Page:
At the Melbourne Stencil Festival on Sunday 10th August, Fiona Scott Norman, of The Age and ABC 774, hosted the panel discussion “Cans Up – you’re arrested – the impact of the Graffiti Prevention Act (2007)”. The talks by Snr Constable Linda Hancock of Victoria Police about the enforcement of Graffiti Prevention Act, and Hala Atwa, a lawyer from Youthlaw were focused to an audience of young street artists. I had previously heard Alison Young, a lecturer in criminology from the University of Melbourne, talk about graffiti before.
The talk by Dr Lachlan MacDowall has made reconsider the aesthetics of Melbourne in relation to graffiti. Dr Lachlan MacDowall is a lecturer in graffiti studies from the Victorian college of the Arts and former street artist.
Firstly, in dealing with the ownership issue MacDowall recognized the original aboriginal owners of the land. This is an important point in understanding graffiti issues as nobody asked their permission before vandalizing their homes and sacred sites.
MacDowall talked about the “overlaying culture” and the architecture of the city.
MacDowall explained a “donut view of Melbourne”. There are two cities: the inner city European style city in the core surrounded by a ring of an American style outer-suburbs. And the graffiti is different in these two types of cities – the laneways and alleyways of the old inner city compared to the suburban streets.
The urban landscape is made from an accretion of architectural forms as new buildings are added like the layers of posters built up on into thick masses. Melbourne’s architecture ranges from the colonial to the contemporary. The landscape of the city is not cyclical as in nature but one of accretion, as outlying towns and rural populations are pulled into the mass of the modern city.
The city of Melbourne’s almost 100-foot wide streets were designed by Robert Hoddle, Melbourne’s original surveyor to accommodate bullock carts. Trams were later added to some of these streets and between these large blocks a network of small lanes and alleys. All of the little service lanes in Melbourne’s inner suburbs, the old back alleys paved with large bluestone cobbles, were used for the ‘night-soil’ carts to take away the sewerage. When they were constructed they were purely utilitarian and so they remained until street artists found another use for them, out of sight of the main street.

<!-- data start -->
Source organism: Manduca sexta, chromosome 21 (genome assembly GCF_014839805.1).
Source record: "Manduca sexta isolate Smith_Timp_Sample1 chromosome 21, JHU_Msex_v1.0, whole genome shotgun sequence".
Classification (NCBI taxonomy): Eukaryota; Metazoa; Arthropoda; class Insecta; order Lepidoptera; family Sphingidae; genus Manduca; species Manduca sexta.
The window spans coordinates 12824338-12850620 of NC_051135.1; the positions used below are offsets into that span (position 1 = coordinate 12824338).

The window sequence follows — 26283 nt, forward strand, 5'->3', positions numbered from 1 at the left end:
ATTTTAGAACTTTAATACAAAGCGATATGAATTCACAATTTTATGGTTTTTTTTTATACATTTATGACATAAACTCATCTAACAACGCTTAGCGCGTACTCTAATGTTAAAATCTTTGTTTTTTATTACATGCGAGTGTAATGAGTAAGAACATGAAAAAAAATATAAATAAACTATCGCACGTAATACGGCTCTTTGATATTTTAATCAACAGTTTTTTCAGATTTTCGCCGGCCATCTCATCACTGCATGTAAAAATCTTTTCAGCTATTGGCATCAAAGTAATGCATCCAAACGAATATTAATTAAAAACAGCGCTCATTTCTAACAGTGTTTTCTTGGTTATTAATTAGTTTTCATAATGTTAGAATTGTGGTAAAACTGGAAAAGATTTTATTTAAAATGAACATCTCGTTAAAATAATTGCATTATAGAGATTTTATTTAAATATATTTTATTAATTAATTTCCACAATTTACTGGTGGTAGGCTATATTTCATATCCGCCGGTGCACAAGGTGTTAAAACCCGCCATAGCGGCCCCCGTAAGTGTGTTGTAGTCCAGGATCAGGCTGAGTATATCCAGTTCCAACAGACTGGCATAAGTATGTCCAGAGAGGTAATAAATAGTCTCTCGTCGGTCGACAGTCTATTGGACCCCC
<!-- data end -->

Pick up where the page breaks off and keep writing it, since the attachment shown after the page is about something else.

The radial nature of Melbourne’s trams lines created long inner suburban shopping strips radiating out from the CBD: Sydney Road, Chapel Street, Brunswick Street, Smith St. etc. Currently there is fierce competition amongst Melbourne’s inner suburbs to be the trendiest and this includes which suburb has the best street art. The street art in these areas are somewhat integrated into architectures and is used by some businesses for advertising or simply decoration. MacDowall believes that street art responds to (and in a way documents, consider all the urban landscapes on exhibition at the MSF) the changing cityscape. Melbourne is changing from an industrial to a post-industrial city with gentrification of the Docklands and other former industrial areas.
Away from all of the inner city are the post-war American-style, dormitory outer-suburbs are an attempt to escape from the intense urban landscape with a regular planned construction that occupies the entire areas. Here graffiti represents urban degradation and the graffiti is all hip-hop style aerosol art. It is located mostly along the railway lines and in isolated places.
These differences explain the very different attitude towards street art and graffiti in these two different areas of the city. A difference that is represented in the different approaches that local city councils have to graffiti; with tolerant inner city councils and anti-graffiti campaigners in the outer suburbs.